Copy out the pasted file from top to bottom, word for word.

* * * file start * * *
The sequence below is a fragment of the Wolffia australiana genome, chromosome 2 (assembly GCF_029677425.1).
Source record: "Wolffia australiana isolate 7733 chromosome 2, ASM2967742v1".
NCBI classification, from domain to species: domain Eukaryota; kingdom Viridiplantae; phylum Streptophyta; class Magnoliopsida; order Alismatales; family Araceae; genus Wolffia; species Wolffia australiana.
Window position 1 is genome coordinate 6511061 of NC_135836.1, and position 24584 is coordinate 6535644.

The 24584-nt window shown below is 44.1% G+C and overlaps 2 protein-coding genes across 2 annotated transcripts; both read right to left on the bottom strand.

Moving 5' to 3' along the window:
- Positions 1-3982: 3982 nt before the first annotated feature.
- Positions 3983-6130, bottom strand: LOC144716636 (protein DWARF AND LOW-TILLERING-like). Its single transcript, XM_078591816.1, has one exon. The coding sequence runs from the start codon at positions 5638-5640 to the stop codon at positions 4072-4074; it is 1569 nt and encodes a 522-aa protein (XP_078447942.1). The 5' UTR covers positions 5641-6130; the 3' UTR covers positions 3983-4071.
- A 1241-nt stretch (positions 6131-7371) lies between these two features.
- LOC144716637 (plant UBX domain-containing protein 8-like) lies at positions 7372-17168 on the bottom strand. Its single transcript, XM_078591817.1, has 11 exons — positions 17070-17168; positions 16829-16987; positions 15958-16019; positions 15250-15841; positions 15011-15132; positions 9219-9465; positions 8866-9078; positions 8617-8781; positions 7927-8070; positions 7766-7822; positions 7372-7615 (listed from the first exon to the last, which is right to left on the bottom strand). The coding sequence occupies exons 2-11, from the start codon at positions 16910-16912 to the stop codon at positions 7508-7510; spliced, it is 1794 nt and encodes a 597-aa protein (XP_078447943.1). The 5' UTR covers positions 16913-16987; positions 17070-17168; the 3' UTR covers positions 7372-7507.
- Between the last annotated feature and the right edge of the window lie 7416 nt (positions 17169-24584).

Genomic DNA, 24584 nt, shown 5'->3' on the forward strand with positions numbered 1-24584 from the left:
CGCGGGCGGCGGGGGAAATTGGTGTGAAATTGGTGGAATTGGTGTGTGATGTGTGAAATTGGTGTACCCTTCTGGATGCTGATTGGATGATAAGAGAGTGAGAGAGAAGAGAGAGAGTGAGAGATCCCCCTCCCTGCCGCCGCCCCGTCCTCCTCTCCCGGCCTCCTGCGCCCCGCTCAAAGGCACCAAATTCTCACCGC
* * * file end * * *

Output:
The sequence below is a fragment of the Wolffia australiana genome, chromosome 2 (assembly GCF_029677425.1).
Source record: "Wolffia australiana isolate 7733 chromosome 2, ASM2967742v1".
NCBI classification, from domain to species: domain Eukaryota; kingdom Viridiplantae; phylum Streptophyta; class Magnoliopsida; order Alismatales; family Araceae; genus Wolffia; species Wolffia australiana.
Window position 1 is genome coordinate 6511061 of NC_135836.1, and position 24584 is coordinate 6535644.

The 24584-nt window shown below is 44.1% G+C and overlaps 2 protein-coding genes across 2 annotated transcripts; both read right to left on the bottom strand.

Moving 5' to 3' along the window:
- Positions 1-3982: 3982 nt before the first annotated feature.
- Positions 3983-6130, bottom strand: LOC144716636 (protein DWARF AND LOW-TILLERING-like). Its single transcript, XM_078591816.1, has one exon. The coding sequence runs from the start codon at positions 5638-5640 to the stop codon at positions 4072-4074; it is 1569 nt and encodes a 522-aa protein (XP_078447942.1). The 5' UTR covers positions 5641-6130; the 3' UTR covers positions 3983-4071.
- A 1241-nt stretch (positions 6131-7371) lies between these two features.
- LOC144716637 (plant UBX domain-containing protein 8-like) lies at positions 7372-17168 on the bottom strand. Its single transcript, XM_078591817.1, has 11 exons — positions 17070-17168; positions 16829-16987; positions 15958-16019; positions 15250-15841; positions 15011-15132; positions 9219-9465; positions 8866-9078; positions 8617-8781; positions 7927-8070; positions 7766-7822; positions 7372-7615 (listed from the first exon to the last, which is right to left on the bottom strand). The coding sequence occupies exons 2-11, from the start codon at positions 16910-16912 to the stop codon at positions 7508-7510; spliced, it is 1794 nt and encodes a 597-aa protein (XP_078447943.1). The 5' UTR covers positions 16913-16987; positions 17070-17168; the 3' UTR covers positions 7372-7507.
- Between the last annotated feature and the right edge of the window lie 7416 nt (positions 17169-24584).

Genomic DNA, 24584 nt, shown 5'->3' on the forward strand with positions numbered 1-24584 from the left:
CGCGGGCGGCGGGGGAAATTGGTGTGAAATTGGTGGAATTGGTGTGTGATGTGTGAAATTGGTGTACCCTTCTGGATGCTGATTGGATGATAAGAGAGTGAGAGAGAAGAGAGAGAGTGAGAGATCCCCCTCCCTGCCGCCGCCCCGTCCTCCTCTCCCGGCCTCCTGCGCCCCGCTCAAAGGCACCAAATTCTCACCGC